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Wine Review: French wines not all expensive

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Just as I thought I had found all the affordable wines currently available in the marketplace, I was hit by a French miracle: wines that are not only of good quality but also easily affordable.

The average French citizen takes their wine very seriously, so seriously that they consume approximately 53 bottles of wine (approximately 14 gallons) per person per year, according to some reports. That alone tells us that there must be some good wines in France that are easily affordable by the average French citizen.

Among the affordable French wines are those that come from the Languedoc region, an area which borders the Mediterranean Sea, snuggles up against the Pyrenees Mountains and lies between the dime-sized nations of Monaco and Andorra. The warm climate, the winds off of the Mediterranean and the water from the Pyrenees Mountains make the Languedoc region an ideal place for the growing of grapes for winemaking.

Unfortunately, many of the French wines that we read about over here are the very expensive, super- premium, exotic wines that the average French or American citizen cannot afford. I lay the blame for this on the wine press, who prefer to exhort the exotic wines while leaving the real French wines, the everyday wines of average French citizen, in the dust.

That is a situation I now plan to destroy by introducing our readers to some excellent French wines that can fit comfortably into your wine-buying budget and end the idea that if a wine is French, it’s expensive.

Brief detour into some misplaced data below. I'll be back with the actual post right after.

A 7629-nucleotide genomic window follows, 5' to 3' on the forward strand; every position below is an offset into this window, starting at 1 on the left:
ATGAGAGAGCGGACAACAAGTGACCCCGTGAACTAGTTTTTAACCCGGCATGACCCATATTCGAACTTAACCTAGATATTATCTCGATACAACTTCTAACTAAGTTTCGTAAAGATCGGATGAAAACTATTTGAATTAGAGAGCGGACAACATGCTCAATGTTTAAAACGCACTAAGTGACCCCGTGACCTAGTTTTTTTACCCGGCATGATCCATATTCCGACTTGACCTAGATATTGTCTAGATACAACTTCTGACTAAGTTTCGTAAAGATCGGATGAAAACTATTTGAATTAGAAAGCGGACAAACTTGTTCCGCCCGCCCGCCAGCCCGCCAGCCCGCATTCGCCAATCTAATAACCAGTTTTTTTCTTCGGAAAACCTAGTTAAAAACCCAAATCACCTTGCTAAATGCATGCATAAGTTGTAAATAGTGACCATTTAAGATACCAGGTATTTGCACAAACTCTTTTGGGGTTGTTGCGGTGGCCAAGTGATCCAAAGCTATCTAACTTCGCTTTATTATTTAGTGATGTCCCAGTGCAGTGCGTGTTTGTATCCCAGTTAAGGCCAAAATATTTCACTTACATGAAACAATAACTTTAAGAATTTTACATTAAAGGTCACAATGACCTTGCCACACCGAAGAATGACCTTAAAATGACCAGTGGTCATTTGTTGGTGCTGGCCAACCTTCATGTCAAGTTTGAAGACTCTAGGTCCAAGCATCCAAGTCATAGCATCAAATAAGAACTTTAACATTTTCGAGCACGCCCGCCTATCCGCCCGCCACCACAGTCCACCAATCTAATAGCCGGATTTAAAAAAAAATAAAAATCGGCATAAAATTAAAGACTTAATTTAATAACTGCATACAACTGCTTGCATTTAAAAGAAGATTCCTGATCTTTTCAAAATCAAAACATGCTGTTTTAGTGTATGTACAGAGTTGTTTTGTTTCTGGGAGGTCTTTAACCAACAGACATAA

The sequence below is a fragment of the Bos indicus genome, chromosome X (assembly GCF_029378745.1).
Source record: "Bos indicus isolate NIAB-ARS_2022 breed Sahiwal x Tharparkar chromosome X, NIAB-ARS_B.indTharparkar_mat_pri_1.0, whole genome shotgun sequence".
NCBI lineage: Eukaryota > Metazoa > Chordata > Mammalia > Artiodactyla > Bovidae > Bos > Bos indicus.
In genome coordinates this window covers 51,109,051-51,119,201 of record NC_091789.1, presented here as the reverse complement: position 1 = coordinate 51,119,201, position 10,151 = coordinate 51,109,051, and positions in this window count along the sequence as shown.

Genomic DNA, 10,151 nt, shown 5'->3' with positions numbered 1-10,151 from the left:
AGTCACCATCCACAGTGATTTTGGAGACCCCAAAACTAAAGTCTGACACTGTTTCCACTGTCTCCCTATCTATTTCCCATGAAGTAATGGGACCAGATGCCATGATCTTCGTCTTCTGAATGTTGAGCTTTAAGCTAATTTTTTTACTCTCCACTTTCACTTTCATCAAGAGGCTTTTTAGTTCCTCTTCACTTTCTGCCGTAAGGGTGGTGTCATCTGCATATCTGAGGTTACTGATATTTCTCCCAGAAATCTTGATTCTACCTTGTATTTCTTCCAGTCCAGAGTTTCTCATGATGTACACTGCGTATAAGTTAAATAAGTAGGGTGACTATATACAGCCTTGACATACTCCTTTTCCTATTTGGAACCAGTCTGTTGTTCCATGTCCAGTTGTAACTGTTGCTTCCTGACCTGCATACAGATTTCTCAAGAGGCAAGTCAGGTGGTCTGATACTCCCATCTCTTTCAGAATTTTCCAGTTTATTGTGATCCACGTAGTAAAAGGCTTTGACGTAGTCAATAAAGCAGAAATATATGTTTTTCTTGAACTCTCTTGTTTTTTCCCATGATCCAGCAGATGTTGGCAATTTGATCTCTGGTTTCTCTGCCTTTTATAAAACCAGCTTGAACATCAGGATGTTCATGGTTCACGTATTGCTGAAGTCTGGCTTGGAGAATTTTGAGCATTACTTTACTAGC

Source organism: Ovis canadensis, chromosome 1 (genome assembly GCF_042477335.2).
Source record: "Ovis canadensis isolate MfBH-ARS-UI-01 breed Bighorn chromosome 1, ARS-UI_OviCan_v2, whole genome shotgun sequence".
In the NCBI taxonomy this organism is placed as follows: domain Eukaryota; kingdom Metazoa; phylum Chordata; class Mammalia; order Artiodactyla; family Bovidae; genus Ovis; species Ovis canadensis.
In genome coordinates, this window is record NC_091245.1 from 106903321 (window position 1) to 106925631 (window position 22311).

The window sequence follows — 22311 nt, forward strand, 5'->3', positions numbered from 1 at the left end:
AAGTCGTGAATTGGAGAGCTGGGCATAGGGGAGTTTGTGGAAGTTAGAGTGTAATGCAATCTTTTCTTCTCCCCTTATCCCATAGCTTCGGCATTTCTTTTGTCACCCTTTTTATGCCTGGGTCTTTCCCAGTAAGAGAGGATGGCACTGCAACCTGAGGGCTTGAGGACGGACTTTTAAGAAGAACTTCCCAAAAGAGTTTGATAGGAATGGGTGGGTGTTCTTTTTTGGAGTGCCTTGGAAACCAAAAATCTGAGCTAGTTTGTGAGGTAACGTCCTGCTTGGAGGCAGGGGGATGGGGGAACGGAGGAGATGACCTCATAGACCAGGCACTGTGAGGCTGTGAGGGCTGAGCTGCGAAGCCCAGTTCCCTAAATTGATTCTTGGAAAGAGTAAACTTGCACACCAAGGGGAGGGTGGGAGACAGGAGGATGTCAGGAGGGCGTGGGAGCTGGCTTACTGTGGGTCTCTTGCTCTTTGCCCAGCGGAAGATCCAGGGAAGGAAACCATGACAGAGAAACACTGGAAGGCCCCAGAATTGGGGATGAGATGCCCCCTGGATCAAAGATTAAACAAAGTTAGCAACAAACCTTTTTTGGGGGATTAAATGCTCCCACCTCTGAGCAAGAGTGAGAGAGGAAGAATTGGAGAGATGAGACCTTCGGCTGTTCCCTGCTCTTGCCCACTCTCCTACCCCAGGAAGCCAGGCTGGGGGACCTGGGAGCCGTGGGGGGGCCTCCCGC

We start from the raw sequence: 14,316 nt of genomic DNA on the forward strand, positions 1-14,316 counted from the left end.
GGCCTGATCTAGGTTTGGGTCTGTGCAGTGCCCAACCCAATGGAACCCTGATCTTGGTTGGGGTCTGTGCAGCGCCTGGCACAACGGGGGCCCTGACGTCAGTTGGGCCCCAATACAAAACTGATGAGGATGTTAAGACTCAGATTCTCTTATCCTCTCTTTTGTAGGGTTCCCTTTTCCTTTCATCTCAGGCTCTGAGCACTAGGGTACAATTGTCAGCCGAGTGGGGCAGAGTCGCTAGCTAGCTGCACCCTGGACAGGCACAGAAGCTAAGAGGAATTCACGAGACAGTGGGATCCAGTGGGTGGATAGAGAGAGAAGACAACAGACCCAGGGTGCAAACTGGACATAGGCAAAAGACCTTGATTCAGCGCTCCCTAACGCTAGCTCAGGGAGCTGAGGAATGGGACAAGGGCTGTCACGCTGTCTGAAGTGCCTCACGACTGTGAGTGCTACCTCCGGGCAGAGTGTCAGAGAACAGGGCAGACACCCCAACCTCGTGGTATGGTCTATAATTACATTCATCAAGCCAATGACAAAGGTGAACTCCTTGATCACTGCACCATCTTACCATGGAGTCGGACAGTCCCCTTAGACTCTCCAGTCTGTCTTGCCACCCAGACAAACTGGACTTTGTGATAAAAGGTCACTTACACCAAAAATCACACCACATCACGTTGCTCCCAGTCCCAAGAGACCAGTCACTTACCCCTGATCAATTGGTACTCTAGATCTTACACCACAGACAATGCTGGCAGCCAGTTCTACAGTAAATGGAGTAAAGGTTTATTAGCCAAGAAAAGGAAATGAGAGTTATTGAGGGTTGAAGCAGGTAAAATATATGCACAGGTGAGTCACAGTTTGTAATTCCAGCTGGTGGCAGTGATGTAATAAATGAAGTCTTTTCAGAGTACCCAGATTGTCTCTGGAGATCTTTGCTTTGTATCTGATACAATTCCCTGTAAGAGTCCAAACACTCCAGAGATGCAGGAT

Jeff Carrel 2019 Les Darons ($10)
Normally, a domestic $10 red wine would be a rather mediocre example of a variety, and nothing to get excited about. There is nothing lacking in this blend of 75% grenache, 20% syrah and 5% carignan. This wine offers the flavors and aromas of summer black fruits such as plums, blueberries and blackberries. This ends in a long finish that features the dark fruits, cinnamon and fresh ground pepper. My opinion of this wine is “ten bucks well spent.”

Chateau Montfin 2021 Vincent ($15)
This wine brings to mind the title of an old 1950s Spaghetti Western movie because, “For a Few Dollars More,” you can get this well-made wine. This wine has been made from organically farmed grapes sourced from old vines: 65% grenache (40-year vines), 30% carignan (70-year vines) and 5% syrah (40-year vines). Older vines produce fewer but more intensely flavored grapes. This red wine offers the aromas of red currant and raspberry with a suggestion of coriander, then ending with an impressive fruity finish. Old vines, organic farming and an affordable price are, to quote another old movie – “The Maltese Falcon” – “the stuff that dreams are made of.” This is an incredible wine at an even more incredible price.

Devois de Perret 2020 Rose ($12)
This is a dry rose wine as only the French can make. Made from 70% grenache and 30% syrah, its friendly pink color cradles an aroma of summer flowers and red berries that carry over to the flavor where they mingle with a hint of cherries. This is a dry wine that, because of the fruit, seems to be a bit sweet. It will not redefine the name rose, but rather illuminate it.

Domaine Reine Juliette 2020 Picpoul de Pinet ($12)
It would not be fair not to write about one of the excellent white wines of the Languedoc that has been made from the region's famous picpoul blanc grapes. This wine displays a bright yellow color and offers the aromas of citrus and green apple, ending in a refreshing minerality. This is not the same old white wine but one that cuts a new and fascinating flavor and aroma path. It should be tried, even if it is just out of curiosity.

Wine columnist Bennet Bodenstein can be reached at


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